- Tony Jackson, ESPNLosAngeles.com
- 0 Shares
PITTSBURGH -- Los Angeles Dodgers reliever Hong-Chih Kuo was placed on the 15-day disabled list for the second time this season and the sixth time in his major league career on Wednesday because of anxiety disorder.
Dodgers manager Don Mattingly said the veteran left-hander told him following a dismal performance against the Pittsburgh Pirates on Monday his confidence was shaken.
"He couldn't put the ball where he needed to," Mattingly said after a 2-0 win over the Pirates on Wednesday. "That's pretty much what he said. I listened to him, and I have so much respect for him, after all he's been through. It's just one of those things."
Kuo was expected to return to Los Angeles late Wednesday night. He will undergo a series of tests in the coming days.
To fill Kuo's spot in the bullpen, the Dodgers recalled left-hander Scott Elbert from Triple-A Albuquerque.
The move came just three days after Mattingly announced he would treat Kuo, at Kuo's request, just like any other reliever after Kuo was handled with extreme care for years because of his history of medical problems, a history that included two Tommy John elbow reconstructions before he reached the major leagues in 2005.
Through Monday, Kuo had pitched three times in four days. For the season, he has an uncharacteristic 11.57 ERA in nine appearances and an even more uncharacteristic six walks in 4 2/3 innings, albeit with eight strikeouts. Kuo said Tuesday that he felt fine physically and that he wasn't sure why he had been struggling so much with his command, and Mattingly said Tuesday that Kuo continued to tell team officials he felt fine physically.
"When you're talking about Kuo, he is basically always hurting," Mattingly said Wednesday. "It's just at what level. His elbow is always hurting. It never goes away, really. It's just how much he can deal with. It is always there. ... When I say he doesn't complain, it means that in talking with [trainer] Stan [Conte], when he says he is good to go, that means he can deal with it. His 'I'm OK to go' is different than being 100 percent.
"But he isn't good to go [now]."
Mattingly offered a definitive "no," when asked if Kuo was retiring, but he was noncommittal on whether Kuo might pitch again anytime soon.
"It's heartbreaking, but I just don't know where it goes from here," Mattingly said. "At this point, it's a medical decision."
Kuo wasn't seen at the park before Wednesday night's game with the Pirates. Mattingly said that Conte had a schedule mapped out for Kuo when he got to Los Angeles.
Dodgers general manager Ned Colletti, who isn't traveling with the team, declined to comment publicly or to disclose any additional information when reached on his cellphone. Alan Chang, Kuo's Chicago-based agent, didn't immediately return voicemails left by ESPNLosAngeles.com on two different phone numbers listed for him.
Kuo spent almost three months on the disabled list in the middle of the 2009 season with what officially was termed left-elbow inflammation. It later was revealed that he spent much of that time trying to overcome a case of the "yips,'' in which he couldn't control where the ball was going after it left his hand.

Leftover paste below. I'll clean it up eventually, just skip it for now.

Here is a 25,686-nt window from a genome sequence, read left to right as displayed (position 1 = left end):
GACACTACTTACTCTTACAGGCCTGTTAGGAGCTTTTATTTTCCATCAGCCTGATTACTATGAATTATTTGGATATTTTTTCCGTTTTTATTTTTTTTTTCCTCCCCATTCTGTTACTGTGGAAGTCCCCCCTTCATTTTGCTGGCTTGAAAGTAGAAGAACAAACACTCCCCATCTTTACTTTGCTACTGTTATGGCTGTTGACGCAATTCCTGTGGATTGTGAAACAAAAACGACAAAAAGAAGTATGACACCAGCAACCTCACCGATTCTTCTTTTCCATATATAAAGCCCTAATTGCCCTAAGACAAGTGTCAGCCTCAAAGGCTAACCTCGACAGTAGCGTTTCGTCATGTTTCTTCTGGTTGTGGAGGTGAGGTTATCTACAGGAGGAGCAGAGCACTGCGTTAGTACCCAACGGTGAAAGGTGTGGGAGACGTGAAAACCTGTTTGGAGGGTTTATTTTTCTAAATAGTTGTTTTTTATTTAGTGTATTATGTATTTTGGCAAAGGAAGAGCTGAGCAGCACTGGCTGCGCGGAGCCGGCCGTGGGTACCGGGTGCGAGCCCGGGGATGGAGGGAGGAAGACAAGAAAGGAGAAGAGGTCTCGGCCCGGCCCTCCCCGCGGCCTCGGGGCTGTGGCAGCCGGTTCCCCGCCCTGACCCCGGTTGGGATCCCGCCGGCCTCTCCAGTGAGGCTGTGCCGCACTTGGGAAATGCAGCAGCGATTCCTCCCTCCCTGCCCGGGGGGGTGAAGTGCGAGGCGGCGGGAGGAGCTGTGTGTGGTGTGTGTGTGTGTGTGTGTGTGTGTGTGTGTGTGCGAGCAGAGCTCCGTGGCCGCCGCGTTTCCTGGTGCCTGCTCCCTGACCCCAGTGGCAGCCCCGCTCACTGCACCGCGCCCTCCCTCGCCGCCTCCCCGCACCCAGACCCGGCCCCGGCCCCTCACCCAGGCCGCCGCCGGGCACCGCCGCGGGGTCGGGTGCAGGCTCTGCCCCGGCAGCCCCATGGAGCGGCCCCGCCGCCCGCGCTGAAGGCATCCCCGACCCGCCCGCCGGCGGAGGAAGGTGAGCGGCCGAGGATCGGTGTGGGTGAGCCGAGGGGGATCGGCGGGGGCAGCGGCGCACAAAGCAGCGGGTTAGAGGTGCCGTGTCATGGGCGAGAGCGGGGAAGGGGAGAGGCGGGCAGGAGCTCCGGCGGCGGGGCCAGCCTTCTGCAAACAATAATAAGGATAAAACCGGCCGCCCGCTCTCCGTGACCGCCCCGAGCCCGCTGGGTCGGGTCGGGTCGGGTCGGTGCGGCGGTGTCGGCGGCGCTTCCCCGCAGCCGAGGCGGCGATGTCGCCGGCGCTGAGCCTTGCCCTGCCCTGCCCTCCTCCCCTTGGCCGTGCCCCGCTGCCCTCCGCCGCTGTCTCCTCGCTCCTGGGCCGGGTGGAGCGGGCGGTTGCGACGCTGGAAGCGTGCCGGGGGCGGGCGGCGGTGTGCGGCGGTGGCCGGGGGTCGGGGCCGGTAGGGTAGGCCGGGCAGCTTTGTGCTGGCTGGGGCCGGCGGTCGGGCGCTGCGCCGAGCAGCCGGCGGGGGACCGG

Kuo, 29, had the best season of his career last year, posting a 1.20 ERA in 56 appearances and a strikeout-to-walk ratio of better than 4-to-1, all of which helped him earn a spot on the National League All-Star team for the first time. In his most recent outing with the team, he relieved Chad Billingsley with nobody out in the eighth inning on Monday night against the Pirates, faced two batters and gave up RBI doubles to both of them.
Los Angeles pitcher Hiroki Kuroda said he was "concerned" about his teammate and acknowledged undergoing a crisis of confidence as a younger player.
"I've been through something similar in the past like that in high school and in college," Kuroda said. "I tried everything. I talked to a lot of people, but it really depends on the player. ... At this point, we just have to play with what we have, and just pray that he comes back real soon."
Meanwhile, reliever Blake Hawksworth will avoid the disabled list -- for now, anyway -- after an MRI exam on his right groin showed nothing serious.
Hawksworth, who left Tuesday night's game after facing three batters when his groin tightened up while throwing a pitch, said he is planning to try throwing off a mound by Friday and then be ready to return if that goes well.
"There is no swelling or fluid, which is what I kind of anticipated last night," said Hawksworth, who had a similar injury a little more than a year ago that he says was more severe than this one. "I'm not going to do anything today except take treatment. I'll play catch tomorrow and hopefully get on a mound Friday."
However, Mattingly said that if Hawksworth isn't available in the next few days, the team likely will place him on the 15-day disabled list rather than operating a man short in the bullpen.
Tony Jackson covers the Dodgers for ESPNLosAngeles.com. Information from The Associated Press was used in this report.
Dodgers reliever Hong-Chih Kuo was placed on the 15-day disabled list for the second time this season on Wednesday.